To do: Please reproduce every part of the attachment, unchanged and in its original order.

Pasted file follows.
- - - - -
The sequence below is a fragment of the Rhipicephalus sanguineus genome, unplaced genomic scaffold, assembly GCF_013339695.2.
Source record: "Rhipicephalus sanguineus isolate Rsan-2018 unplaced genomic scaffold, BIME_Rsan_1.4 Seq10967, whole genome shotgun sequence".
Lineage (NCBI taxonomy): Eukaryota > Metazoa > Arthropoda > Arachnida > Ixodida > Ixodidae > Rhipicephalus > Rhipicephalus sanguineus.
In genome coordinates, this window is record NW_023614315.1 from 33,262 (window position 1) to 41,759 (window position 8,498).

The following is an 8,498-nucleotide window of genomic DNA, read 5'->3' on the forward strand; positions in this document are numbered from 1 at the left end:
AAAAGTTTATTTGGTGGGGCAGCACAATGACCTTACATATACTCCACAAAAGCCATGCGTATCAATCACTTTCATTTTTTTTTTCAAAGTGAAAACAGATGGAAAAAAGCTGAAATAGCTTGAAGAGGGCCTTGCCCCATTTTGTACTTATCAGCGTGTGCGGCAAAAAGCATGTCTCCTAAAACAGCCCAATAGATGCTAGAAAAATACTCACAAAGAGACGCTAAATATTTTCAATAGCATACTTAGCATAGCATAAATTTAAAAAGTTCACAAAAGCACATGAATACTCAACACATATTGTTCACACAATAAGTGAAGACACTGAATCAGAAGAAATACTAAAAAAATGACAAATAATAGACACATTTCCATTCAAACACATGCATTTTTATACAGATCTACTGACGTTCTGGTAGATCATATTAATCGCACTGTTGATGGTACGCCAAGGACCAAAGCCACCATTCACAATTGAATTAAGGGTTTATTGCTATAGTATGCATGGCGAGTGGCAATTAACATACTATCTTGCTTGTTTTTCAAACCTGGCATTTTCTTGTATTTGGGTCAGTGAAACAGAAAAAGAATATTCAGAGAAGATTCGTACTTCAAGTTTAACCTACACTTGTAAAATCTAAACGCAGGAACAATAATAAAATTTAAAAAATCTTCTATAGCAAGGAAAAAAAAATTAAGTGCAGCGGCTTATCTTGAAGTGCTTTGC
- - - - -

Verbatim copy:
The sequence below is a fragment of the Rhipicephalus sanguineus genome, unplaced genomic scaffold, assembly GCF_013339695.2.
Source record: "Rhipicephalus sanguineus isolate Rsan-2018 unplaced genomic scaffold, BIME_Rsan_1.4 Seq10967, whole genome shotgun sequence".
Lineage (NCBI taxonomy): Eukaryota > Metazoa > Arthropoda > Arachnida > Ixodida > Ixodidae > Rhipicephalus > Rhipicephalus sanguineus.
In genome coordinates, this window is record NW_023614315.1 from 33,262 (window position 1) to 41,759 (window position 8,498).

The following is an 8,498-nucleotide window of genomic DNA, read 5'->3' on the forward strand; positions in this document are numbered from 1 at the left end:
AAAAGTTTATTTGGTGGGGCAGCACAATGACCTTACATATACTCCACAAAAGCCATGCGTATCAATCACTTTCATTTTTTTTTTCAAAGTGAAAACAGATGGAAAAAAGCTGAAATAGCTTGAAGAGGGCCTTGCCCCATTTTGTACTTATCAGCGTGTGCGGCAAAAAGCATGTCTCCTAAAACAGCCCAATAGATGCTAGAAAAATACTCACAAAGAGACGCTAAATATTTTCAATAGCATACTTAGCATAGCATAAATTTAAAAAGTTCACAAAAGCACATGAATACTCAACACATATTGTTCACACAATAAGTGAAGACACTGAATCAGAAGAAATACTAAAAAAATGACAAATAATAGACACATTTCCATTCAAACACATGCATTTTTATACAGATCTACTGACGTTCTGGTAGATCATATTAATCGCACTGTTGATGGTACGCCAAGGACCAAAGCCACCATTCACAATTGAATTAAGGGTTTATTGCTATAGTATGCATGGCGAGTGGCAATTAACATACTATCTTGCTTGTTTTTCAAACCTGGCATTTTCTTGTATTTGGGTCAGTGAAACAGAAAAAGAATATTCAGAGAAGATTCGTACTTCAAGTTTAACCTACACTTGTAAAATCTAAACGCAGGAACAATAATAAAATTTAAAAAATCTTCTATAGCAAGGAAAAAAAAATTAAGTGCAGCGGCTTATCTTGAAGTGCTTTGC